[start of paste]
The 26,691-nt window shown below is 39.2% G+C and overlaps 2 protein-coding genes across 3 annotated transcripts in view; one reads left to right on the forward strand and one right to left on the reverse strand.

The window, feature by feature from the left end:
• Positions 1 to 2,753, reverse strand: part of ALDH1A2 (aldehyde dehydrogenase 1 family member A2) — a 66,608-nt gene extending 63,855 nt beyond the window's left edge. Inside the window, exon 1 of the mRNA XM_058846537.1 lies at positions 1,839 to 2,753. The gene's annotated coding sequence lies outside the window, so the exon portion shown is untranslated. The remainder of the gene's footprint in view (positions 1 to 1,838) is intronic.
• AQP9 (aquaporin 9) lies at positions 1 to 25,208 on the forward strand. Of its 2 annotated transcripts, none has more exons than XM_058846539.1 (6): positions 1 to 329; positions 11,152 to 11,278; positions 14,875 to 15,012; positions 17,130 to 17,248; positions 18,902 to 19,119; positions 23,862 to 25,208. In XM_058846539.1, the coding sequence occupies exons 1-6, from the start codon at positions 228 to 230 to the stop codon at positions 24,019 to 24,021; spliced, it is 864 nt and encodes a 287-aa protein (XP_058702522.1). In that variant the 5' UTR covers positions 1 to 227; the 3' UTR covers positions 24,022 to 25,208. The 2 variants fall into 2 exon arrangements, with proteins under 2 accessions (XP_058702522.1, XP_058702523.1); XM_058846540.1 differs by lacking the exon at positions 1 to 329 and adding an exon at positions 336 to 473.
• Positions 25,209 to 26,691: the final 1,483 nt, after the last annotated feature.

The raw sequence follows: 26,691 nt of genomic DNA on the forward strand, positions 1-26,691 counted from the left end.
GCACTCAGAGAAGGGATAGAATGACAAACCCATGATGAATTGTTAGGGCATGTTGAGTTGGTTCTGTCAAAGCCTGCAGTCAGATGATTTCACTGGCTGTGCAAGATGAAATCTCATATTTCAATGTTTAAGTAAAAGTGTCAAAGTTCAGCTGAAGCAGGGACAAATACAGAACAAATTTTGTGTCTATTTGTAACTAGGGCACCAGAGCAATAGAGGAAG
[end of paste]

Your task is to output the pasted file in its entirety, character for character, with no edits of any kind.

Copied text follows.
The 26,691-nt window shown below is 39.2% G+C and overlaps 2 protein-coding genes across 3 annotated transcripts in view; one reads left to right on the forward strand and one right to left on the reverse strand.

The window, feature by feature from the left end:
• Positions 1 to 2,753, reverse strand: part of ALDH1A2 (aldehyde dehydrogenase 1 family member A2) — a 66,608-nt gene extending 63,855 nt beyond the window's left edge. Inside the window, exon 1 of the mRNA XM_058846537.1 lies at positions 1,839 to 2,753. The gene's annotated coding sequence lies outside the window, so the exon portion shown is untranslated. The remainder of the gene's footprint in view (positions 1 to 1,838) is intronic.
• AQP9 (aquaporin 9) lies at positions 1 to 25,208 on the forward strand. Of its 2 annotated transcripts, none has more exons than XM_058846539.1 (6): positions 1 to 329; positions 11,152 to 11,278; positions 14,875 to 15,012; positions 17,130 to 17,248; positions 18,902 to 19,119; positions 23,862 to 25,208. In XM_058846539.1, the coding sequence occupies exons 1-6, from the start codon at positions 228 to 230 to the stop codon at positions 24,019 to 24,021; spliced, it is 864 nt and encodes a 287-aa protein (XP_058702522.1). In that variant the 5' UTR covers positions 1 to 227; the 3' UTR covers positions 24,022 to 25,208. The 2 variants fall into 2 exon arrangements, with proteins under 2 accessions (XP_058702522.1, XP_058702523.1); XM_058846540.1 differs by lacking the exon at positions 1 to 329 and adding an exon at positions 336 to 473.
• Positions 25,209 to 26,691: the final 1,483 nt, after the last annotated feature.

The raw sequence follows: 26,691 nt of genomic DNA on the forward strand, positions 1-26,691 counted from the left end.
GCACTCAGAGAAGGGATAGAATGACAAACCCATGATGAATTGTTAGGGCATGTTGAGTTGGTTCTGTCAAAGCCTGCAGTCAGATGATTTCACTGGCTGTGCAAGATGAAATCTCATATTTCAATGTTTAAGTAAAAGTGTCAAAGTTCAGCTGAAGCAGGGACAAATACAGAACAAATTTTGTGTCTATTTGTAACTAGGGCACCAGAGCAATAGAGGAAG